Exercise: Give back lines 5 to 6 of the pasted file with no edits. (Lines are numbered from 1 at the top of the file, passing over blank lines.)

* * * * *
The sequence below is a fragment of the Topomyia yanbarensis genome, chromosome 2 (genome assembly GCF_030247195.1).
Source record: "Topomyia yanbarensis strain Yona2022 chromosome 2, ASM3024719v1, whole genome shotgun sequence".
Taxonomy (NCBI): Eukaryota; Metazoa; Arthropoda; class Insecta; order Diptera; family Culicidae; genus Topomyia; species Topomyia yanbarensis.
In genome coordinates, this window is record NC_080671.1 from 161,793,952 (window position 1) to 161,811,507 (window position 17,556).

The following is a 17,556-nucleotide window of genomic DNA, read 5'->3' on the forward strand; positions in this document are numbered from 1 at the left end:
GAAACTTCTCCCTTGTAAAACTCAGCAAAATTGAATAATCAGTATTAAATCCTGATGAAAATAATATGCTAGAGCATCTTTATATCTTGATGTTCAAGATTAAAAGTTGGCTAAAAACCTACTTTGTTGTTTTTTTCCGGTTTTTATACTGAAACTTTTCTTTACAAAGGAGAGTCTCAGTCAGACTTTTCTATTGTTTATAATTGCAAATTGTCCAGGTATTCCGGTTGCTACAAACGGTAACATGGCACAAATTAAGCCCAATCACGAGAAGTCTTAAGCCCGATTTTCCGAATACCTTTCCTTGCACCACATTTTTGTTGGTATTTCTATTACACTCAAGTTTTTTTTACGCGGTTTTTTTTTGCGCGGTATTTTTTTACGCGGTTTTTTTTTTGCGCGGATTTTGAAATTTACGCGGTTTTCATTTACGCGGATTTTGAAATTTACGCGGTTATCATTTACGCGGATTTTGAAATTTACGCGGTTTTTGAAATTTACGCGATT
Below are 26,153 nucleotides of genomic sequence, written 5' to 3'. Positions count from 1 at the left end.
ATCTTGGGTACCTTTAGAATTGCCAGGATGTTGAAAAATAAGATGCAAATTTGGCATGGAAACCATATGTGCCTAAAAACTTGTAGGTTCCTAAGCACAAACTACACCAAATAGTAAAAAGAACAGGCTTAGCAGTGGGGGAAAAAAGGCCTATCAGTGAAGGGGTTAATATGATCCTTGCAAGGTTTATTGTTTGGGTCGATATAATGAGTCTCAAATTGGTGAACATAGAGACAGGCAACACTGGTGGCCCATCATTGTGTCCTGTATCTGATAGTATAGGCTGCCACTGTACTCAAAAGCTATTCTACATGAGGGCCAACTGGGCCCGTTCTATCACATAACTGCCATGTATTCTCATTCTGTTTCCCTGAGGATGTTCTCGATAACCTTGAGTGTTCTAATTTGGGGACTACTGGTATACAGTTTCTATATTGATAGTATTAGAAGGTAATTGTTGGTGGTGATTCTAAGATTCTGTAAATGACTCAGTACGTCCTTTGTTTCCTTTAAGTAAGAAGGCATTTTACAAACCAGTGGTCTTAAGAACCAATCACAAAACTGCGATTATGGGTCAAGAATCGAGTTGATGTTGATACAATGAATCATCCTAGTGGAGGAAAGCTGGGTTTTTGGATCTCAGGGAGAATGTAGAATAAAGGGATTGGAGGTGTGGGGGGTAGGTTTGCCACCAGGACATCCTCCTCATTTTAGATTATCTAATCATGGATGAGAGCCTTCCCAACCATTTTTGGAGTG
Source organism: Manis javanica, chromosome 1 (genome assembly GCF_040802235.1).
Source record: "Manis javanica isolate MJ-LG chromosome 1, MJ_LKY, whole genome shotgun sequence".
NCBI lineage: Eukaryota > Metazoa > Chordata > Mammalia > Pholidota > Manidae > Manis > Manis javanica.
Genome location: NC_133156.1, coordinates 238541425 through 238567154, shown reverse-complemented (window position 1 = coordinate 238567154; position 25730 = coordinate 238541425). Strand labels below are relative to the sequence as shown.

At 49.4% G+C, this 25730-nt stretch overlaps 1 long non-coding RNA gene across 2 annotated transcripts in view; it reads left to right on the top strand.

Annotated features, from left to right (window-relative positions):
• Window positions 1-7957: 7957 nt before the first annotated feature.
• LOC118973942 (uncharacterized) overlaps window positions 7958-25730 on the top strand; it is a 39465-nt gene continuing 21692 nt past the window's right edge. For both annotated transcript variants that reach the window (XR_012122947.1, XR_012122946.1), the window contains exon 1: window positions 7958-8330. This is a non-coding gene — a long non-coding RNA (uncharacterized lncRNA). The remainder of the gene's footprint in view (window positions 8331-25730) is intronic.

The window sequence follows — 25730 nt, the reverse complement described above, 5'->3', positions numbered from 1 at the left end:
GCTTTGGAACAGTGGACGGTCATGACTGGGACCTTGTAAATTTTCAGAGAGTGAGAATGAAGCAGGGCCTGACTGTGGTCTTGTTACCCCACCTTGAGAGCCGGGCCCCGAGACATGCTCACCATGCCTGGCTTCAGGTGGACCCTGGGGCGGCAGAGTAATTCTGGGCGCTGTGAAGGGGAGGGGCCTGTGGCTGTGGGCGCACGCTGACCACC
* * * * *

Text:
The following is a 17,556-nucleotide window of genomic DNA, read 5'->3' on the forward strand; positions in this document are numbered from 1 at the left end:
GAAACTTCTCCCTTGTAAAACTCAGCAAAATTGAATAATCAGTATTAAATCCTGATGAAAATAATATGCTAGAGCATCTTTATATCTTGATGTTCAAGATTAAAAGTTGGCTAAAAACCTACTTTGTTGTTTTTTTCCGGTTTTTATACTGAAACTTTTCTTTACAAAGGAGAGTCTCAGTCAGACTTTTCTATTGTTTATAATTGCAAATTGTCCAGGTATTCCGGTTGCTACAAACGGTAACATGGCACAAATTAAGCCCAATCACGAGAAGTCTTAAGCCCGATTTTCCGAATACCTTTCCTTGCACCACATTTTTGTTGGTATTTCTATTACACTCAAGTTTTTTTTACGCGGTTTTTTTTTGCGCGGTATTTTTTTACGCGGTTTTTTTTTTGCGCGGATTTTGAAATTTACGCGGTTTTCATTTACGCGGATTTTGAAATTTACGCGGTTATCATTTACGCGGATTTTGAAATTTACGCGGTTTTTGAAATTTACGCGATT